FIG. 21 shows how space between the beams of FIG. 20 gets filled with oxide.
Most of the prior art described above make use of a deep trench etch process to define the beams and subsequently release the silicon beams while using oxide spacers to protect the sidewalls. This press has the following limitations:
It is difficult to get a conformal spacer layer for high aspect ratio trenches (>20). This makes it difficult to protect beam sidewalls during pre-release and final release etch. This makes the beam sidewall very irregular due to ‘mouse bites’ at these sites. In order to solve this problem, thicker spacer oxide is deposited. This in turn compels designers to widen the trench openings thus reducing the sensitivity of the actuator/sensor.
The release etch process after releasing the beams, further erodes the beam thus reducing the beam depth. This results in Joss of beam depth across the wafer. The sidewall spacer also hangs like a tail where the beams have been encroached. This oxide tails act as a potential sources of contamination due to their flimsy nature. During operation they may even break off and be redeposited between the sensing fingers, causing devices to behave unpredictably.
In the case of the SCREAM process, a metal layer is deposited over the beams to make the sensor/actuator beams conductive. However, it is not possible to get conformal aluminum deposition inside deep trenches.
We now provide a detailed description of the process of the present invention, presented as four embodiments thereof:
Referring to FIG. 1 we show there a schematic cross-section of solid body 11 (preferably, but not necessarily, of silicon, with other possibilities including other semiconductors and metals such as aluminum, copper, gold, etc. in which deep trenches such as 12 have been etched to a depth between about 60 and 70 microns. As shown in FIG. 2, the floors and sidewalls of these trenches are then coated with a layer of an insulating material 21 which could be any of several possible materials such as silicon oxide, silicon nitride, etc., with silicon oxide being preferred.
The trenches are then just filled (by overfilling and then planarizing) with one or more layers of conductive material. Although only a single conductive filling material such as polysilicon, aluminum, copper, gold, etc. could be used, our preferred process has been to first under-fill with low resistivity (achieved by doping with phosphorus oxychloride) polysilicon layer 31 followed by overfilling with polysilicon layer 32, as shown in FIG. 3. Layer 31 of polysilicon is deposited to a stress level that is below about −1×108 dynes per sq. cm while the second layer of polysilicon is deposited to a stress level that is below this. The first deposited layer of polysilicon had a resistivity between about 10 and 12 ohm-cm while the second layer of polysilicon had a resistivity between about 11 and 13 ohm-cm, after an annealing cycle to distribute the phosphorus uniformly across the thickness of the polysilicon.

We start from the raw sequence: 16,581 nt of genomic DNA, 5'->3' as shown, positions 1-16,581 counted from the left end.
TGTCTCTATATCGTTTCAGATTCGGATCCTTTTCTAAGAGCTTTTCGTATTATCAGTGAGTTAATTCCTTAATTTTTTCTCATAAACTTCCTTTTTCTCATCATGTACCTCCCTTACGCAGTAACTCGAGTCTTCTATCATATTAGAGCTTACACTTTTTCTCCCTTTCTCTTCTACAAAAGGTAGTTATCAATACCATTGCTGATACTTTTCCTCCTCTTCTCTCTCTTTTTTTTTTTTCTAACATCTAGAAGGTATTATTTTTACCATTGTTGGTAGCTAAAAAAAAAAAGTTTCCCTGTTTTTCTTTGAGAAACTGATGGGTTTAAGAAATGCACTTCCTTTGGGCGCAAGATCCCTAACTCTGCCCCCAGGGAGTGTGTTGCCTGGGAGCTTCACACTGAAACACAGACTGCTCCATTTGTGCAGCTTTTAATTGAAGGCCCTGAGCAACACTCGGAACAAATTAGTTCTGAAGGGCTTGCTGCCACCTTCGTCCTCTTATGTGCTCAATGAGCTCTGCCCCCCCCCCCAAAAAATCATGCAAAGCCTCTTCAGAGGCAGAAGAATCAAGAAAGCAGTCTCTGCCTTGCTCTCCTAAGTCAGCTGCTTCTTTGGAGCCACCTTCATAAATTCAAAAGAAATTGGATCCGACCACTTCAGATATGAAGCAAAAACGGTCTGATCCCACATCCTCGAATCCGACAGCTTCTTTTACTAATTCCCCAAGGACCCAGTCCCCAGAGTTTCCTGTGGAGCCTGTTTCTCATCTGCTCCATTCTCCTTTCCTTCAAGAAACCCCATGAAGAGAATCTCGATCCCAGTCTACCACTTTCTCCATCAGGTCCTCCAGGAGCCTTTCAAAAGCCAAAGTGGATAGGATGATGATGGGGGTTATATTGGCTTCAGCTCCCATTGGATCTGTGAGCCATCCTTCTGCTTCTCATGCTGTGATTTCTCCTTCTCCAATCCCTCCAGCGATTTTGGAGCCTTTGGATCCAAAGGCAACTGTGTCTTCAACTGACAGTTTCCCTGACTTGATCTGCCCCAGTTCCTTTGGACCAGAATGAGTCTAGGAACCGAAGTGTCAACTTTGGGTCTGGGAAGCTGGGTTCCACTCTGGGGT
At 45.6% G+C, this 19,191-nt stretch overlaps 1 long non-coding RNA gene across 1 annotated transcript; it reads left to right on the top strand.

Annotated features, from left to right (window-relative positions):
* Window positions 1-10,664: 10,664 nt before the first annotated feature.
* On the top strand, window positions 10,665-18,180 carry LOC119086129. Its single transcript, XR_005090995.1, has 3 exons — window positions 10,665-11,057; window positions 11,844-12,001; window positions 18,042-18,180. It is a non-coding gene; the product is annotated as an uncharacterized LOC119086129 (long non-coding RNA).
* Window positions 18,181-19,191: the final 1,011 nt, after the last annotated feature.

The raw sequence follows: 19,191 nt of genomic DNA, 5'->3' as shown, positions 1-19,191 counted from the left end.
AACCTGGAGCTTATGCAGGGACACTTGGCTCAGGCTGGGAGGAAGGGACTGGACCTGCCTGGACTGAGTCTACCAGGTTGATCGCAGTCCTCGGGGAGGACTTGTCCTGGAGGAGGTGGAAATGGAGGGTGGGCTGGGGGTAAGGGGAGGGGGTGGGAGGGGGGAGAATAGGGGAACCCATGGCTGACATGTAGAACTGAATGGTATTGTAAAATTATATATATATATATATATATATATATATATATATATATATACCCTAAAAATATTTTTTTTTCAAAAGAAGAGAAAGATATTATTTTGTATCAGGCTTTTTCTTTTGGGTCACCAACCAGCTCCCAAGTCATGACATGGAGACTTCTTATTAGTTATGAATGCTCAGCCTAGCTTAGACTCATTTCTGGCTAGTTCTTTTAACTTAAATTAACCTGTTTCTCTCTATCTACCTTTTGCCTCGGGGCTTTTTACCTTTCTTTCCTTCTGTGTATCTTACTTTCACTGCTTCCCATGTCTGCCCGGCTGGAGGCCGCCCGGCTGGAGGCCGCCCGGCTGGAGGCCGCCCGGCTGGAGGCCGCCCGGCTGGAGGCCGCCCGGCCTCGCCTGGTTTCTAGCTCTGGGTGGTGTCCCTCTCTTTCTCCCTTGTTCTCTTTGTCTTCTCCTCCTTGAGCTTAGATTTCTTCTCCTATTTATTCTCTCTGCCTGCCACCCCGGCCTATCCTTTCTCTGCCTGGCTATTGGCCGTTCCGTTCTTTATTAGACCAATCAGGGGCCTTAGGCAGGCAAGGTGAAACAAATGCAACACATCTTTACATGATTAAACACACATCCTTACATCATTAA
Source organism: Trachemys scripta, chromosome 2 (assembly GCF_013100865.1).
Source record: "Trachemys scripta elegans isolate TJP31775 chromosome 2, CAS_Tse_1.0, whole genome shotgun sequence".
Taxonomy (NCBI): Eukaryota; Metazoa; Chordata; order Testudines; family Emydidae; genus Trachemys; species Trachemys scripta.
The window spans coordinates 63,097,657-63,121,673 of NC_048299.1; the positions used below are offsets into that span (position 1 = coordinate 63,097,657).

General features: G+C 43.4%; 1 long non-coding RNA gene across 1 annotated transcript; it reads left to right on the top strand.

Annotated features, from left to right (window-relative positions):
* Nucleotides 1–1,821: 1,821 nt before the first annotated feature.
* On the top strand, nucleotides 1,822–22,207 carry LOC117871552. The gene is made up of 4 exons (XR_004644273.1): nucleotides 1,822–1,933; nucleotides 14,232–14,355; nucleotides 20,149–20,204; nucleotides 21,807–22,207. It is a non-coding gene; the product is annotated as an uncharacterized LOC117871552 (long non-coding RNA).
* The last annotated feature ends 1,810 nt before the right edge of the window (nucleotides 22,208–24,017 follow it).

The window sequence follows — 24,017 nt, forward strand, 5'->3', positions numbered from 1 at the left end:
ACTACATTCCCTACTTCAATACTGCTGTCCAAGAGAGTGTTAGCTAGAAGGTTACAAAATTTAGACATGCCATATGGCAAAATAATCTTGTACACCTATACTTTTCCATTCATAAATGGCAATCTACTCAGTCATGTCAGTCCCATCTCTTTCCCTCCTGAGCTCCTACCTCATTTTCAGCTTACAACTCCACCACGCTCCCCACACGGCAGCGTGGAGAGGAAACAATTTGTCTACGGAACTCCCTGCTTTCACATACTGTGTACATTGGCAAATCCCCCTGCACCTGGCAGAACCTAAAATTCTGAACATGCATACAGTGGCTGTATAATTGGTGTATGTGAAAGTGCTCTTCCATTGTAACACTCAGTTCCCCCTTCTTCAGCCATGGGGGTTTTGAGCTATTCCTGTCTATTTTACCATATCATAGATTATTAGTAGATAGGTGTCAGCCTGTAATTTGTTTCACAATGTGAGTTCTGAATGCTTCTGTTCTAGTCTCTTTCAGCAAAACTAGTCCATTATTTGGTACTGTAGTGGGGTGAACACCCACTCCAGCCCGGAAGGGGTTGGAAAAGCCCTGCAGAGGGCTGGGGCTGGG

It is also possible, in principle to fill the trenches with a magnetic material for use in, for example, detecting and measuring magnetic fields. In general, filling of the trenches with conductive material may be implemented using any of the known methods for doing so, including chemical vapor deposition, physical vapor deposition, and electroplating.
The next step, as illustrated in FIG. 4, is the deposition of insulating layer 41 over the entire surface. A mask 51 is then formed on the surface of layer 41. This mask serves to protect the filled trenches 31/32 as well as to define an opening, said opening being disposed so that the filled trenches lie partly inside and partly outside it. Then, through mask 51, conductive body 11 is etched to form a cavity 61 (see FIG. 6) that extends downwards to a depth between about 75 and 80 microns so that it is greater than the depth of the filled trenches, resulting in the formation of pedestals.
With mask still in place, all exposed conductive material is removed, using a release etch, which results in the formation of cantilever beams 71, as shown in FIG. 7 (seen following the removal of mask 51). This is followed by the selective removal of all exposed insulating material as shown in FIG. 8. FIG. 9 is a plan view, with FIG. 8 being a cross-section made through 8—8. As can be seen in this example, four cantilever beams 31/32 extend away from conductive body 11 and are suspended within cavity 61. They are physically embedded in conductive body 11 but are electrically insulated from it by insulating layer 21.
Three different ways of then making electrical contact to the beam are the basis for the next three embodiments: